One in ten parents ‘pay to work’ as childcare costs soar

One in ten parents effectively pay to work by spending their entire take-home pay, or more, on rising childcare costs, new research has revealed.

Campaigners have warned that parents – particularly mothers – are being forced into debt in a bid to maintain their careers.

Full-time nursery school tuition for a child under two in the UK costs an average of around £13,000 a year, more than half the take-home pay of a typical £33,000 salary, according to recent analysis by Penfold, a pensions provider.

But thousands of parents pay more than they earn just to stay at work. A survey of 24,000 parents by campaign group Pregnant Then Screwed found that one in ten parents pay the same or more than their daily wage on childcare costs.

More than a quarter paid 75% of their childcare pay and a fifth paid more than half.

A chronic shortage of affordable childcare in the UK has been exacerbated by rising food, energy and staffing costs in nurseries and providers. Campaigners have warned that government funding for the childcare sector is not keeping pace with soaring costs, with devastating effects on parents’ income, pension wealth and mental health.

Pregnant Then Screwed’s Joeli Brearley said many parents had dropped out of the workforce or worked fewer hours because they couldn’t access affordable childcare.

Ms Brearley said: “We don’t just have a cost of living crisis in the UK, we have a cost of working crisis with one in 10 parents now paying to go to work.

“That’s if they can even secure a childcare place – we’ve lost thousands of providers in the last year because they simply can’t afford to stay open.”

The survey found that a third of parents had been forced into debt trying to maintain a career and pay for childcare.

Lyndsey Harvey, 36, and her husband are permanently overdrawn, on which they pay interest, and have borrowed from family to cover childcare costs.

When both their children, aged five and two, were in full-time work, the couple paid almost £1,000 a month in school fees, although this has now halved since the eldest started school.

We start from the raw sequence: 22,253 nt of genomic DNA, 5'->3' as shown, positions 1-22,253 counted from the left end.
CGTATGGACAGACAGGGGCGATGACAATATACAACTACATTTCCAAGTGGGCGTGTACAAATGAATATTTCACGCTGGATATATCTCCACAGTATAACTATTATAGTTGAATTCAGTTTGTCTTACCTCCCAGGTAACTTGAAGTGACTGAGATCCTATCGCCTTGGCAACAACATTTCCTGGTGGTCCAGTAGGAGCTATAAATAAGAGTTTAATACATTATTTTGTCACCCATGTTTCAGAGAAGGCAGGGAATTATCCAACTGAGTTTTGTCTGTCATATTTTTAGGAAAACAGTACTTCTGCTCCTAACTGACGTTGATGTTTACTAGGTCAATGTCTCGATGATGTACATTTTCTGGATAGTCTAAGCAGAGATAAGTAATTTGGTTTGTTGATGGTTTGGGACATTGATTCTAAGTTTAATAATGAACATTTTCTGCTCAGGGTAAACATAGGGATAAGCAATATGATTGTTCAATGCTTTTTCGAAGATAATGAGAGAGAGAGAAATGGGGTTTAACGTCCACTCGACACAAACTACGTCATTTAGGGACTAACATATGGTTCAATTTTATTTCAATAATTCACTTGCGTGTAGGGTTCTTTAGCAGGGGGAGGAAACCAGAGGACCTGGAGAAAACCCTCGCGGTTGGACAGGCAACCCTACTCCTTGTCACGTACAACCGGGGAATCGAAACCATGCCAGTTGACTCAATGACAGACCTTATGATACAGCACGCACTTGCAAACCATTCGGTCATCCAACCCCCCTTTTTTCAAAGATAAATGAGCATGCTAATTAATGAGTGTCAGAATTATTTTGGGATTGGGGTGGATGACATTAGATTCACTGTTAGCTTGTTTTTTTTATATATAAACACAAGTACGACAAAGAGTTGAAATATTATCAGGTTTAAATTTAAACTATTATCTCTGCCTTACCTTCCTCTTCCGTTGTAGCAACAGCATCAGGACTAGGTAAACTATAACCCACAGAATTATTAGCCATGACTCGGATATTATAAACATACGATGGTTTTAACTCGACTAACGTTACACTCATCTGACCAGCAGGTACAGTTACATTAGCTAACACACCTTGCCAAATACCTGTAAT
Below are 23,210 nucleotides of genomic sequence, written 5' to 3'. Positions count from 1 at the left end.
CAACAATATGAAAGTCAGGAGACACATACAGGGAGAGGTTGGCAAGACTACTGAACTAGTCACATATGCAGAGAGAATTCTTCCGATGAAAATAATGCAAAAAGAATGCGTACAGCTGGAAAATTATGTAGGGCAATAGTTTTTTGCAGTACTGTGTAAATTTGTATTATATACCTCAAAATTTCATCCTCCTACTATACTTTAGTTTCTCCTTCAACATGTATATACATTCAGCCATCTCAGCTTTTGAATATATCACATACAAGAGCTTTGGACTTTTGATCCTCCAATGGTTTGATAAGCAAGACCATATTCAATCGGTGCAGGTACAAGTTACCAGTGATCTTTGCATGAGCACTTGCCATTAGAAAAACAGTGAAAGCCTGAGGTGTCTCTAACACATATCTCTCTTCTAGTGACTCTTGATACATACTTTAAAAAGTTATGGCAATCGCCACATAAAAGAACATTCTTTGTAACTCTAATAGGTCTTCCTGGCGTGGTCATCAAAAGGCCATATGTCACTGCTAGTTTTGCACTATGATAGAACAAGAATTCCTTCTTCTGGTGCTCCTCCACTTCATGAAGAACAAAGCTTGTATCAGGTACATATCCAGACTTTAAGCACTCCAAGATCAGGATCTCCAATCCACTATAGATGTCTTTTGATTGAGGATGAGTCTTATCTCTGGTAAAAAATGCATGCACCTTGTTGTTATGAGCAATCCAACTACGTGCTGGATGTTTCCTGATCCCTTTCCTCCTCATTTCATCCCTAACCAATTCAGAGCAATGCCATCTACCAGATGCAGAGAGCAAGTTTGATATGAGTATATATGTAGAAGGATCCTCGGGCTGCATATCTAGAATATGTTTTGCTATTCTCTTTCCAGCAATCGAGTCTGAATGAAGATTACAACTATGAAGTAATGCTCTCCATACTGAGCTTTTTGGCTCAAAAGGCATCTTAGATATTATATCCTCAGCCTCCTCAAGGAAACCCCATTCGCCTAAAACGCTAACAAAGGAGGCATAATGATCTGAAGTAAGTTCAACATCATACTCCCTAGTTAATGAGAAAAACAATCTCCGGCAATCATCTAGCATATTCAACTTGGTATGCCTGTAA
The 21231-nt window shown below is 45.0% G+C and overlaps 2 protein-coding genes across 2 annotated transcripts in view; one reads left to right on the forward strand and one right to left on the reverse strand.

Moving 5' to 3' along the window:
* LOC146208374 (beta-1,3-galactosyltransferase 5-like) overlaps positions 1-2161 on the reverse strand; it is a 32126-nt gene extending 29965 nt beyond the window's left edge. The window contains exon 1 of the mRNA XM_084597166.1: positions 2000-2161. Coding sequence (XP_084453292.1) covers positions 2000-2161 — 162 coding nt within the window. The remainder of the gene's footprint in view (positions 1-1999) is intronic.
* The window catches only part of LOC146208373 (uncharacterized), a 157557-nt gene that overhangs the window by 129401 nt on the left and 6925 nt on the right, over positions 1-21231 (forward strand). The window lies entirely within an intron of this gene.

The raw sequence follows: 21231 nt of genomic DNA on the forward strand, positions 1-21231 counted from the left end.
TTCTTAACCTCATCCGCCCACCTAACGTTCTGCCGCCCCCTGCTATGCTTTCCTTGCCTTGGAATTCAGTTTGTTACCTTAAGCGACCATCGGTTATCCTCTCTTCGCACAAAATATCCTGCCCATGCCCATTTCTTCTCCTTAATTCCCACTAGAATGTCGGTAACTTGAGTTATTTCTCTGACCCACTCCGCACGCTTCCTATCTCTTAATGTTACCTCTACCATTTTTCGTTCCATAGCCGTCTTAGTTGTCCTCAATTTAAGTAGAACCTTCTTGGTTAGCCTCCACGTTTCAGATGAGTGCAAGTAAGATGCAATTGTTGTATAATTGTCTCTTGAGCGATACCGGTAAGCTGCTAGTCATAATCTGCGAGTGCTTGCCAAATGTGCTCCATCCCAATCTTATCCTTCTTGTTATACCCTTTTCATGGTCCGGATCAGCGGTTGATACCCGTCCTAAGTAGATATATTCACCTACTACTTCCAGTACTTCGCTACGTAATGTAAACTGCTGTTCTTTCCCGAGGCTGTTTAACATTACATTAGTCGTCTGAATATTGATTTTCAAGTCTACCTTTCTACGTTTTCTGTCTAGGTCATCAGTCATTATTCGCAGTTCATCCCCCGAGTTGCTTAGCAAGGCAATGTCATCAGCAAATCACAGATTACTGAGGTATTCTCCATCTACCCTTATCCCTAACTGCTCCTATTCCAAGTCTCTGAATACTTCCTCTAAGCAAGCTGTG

Ms Harvey said: “We are constantly overdrawn and it is costing us. We’ve borrowed left, right and center to break even.

“Between us we earn more than £50,000 and before we paid for childcare we had £500 of disposable cash every month which was disappearing.”

Mrs Harvey, who asked to speak using a pseudonym, even stopped paying into her generous NHS pension to contribute an extra £200 to care fees each month. He added: “It’s devastating as it’s a fantastic pension and I know it’s going to cost me later but we have no choice.”

Providers are expected to increase fees by an average of 8% this year, according to the Early Years Alliance, although many will be forced to make larger increases.

A third of nurseries, nurseries and nurseries are at risk of closing in the next 12 months unless they can pass on higher costs to parents or find additional funding.

Ms Brearley added: “It’s important to remember that this isn’t just a parenting issue, this is an issue for the whole of society – we’re bleeding talented, skilled women from our workforce because of our dysfunctional childcare system.

“The question is not whether we can afford to invest in childcare, it’s whether we can afford not to.”

(tags For Translation)Consumer Affairs

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